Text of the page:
And yet, last year, these vastly larger agencies failed to defend, or even warn, the American public against the most audacious Russian covert operation toward the United States since the end of the Cold War. Only after the fact, when a Russian disinformation campaign had already tainted the 2016 Presidential election, did the Office of the Director of National Intelligence, another vast post-9/11 creation, disclose the Kremlin’s interference. The unclassified January, 2017, report, made public by the O.D.N.I., included only the thinnest of evidence, leaving many people wondering if it were true. Whether the Russian campaign actually changed the outcome of the election is impossible to know, but it clearly succeeded at exacerbating political divisions in the United States and undermining the credibility of the results.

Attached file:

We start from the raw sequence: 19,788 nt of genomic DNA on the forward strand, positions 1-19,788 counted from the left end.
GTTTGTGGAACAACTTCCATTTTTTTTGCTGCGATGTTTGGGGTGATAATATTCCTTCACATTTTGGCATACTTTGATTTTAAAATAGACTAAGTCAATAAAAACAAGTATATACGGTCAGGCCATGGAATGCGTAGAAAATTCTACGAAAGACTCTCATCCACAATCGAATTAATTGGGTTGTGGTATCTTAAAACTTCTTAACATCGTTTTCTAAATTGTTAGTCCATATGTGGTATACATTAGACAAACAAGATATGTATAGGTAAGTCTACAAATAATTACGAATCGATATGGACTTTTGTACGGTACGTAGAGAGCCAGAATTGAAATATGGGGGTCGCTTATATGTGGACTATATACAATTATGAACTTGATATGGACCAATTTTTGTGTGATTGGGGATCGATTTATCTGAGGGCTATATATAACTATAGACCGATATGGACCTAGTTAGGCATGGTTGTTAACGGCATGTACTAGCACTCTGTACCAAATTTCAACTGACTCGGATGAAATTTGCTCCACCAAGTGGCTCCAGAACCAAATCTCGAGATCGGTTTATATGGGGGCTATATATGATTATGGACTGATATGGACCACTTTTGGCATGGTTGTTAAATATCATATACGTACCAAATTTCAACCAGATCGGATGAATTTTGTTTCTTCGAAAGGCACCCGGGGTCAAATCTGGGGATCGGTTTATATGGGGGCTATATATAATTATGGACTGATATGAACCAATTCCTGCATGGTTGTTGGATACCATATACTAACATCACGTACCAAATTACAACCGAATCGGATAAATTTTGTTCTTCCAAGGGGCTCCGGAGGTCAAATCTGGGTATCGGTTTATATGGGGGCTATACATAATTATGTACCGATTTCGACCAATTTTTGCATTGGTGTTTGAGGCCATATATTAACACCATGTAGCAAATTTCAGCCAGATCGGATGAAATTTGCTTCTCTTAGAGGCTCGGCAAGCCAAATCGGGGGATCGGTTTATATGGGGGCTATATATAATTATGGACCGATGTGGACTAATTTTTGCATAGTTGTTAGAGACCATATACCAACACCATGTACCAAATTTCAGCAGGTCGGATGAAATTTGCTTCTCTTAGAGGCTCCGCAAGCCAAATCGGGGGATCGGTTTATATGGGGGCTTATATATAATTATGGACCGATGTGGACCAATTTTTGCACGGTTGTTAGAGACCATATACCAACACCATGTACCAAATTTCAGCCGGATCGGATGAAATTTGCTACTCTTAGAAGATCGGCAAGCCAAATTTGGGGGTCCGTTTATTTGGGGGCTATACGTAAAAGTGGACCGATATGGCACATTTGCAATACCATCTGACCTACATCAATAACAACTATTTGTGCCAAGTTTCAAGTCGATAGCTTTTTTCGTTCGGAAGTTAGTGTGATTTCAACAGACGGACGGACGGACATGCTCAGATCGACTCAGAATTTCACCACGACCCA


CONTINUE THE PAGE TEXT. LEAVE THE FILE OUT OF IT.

Unlike 9/11, the Russian campaign did not occur without warning on a quiet fall day. Rather, it unfolded over at least six months on Americans’ social-media accounts—hardly the stuff of spy novels. Kremlin leaders had signalled their plans years in advance. The Russian playbook wasn’t a secret, either. It had been well documented by European governments, researchers, and journalists after the Kremlin’s information operations to destabilize Estonia, in 2007; Georgia, in 2008; Ukraine, in 2014; and Britain, in the leadup to the 2016 Brexit vote.

He puts it down mostly to faulty bureaucratic arrangements, yet "another American intelligence failure."  Yet the New Yorker expose comes on the heels of another New York Times disaster story bemoaning the Kremlin's theft of the NSA's crown jewels during the Obama years. One ex-NSA staffer knew something bad was up when he realized the Kremlin knew all about his work. It was worse than he thought.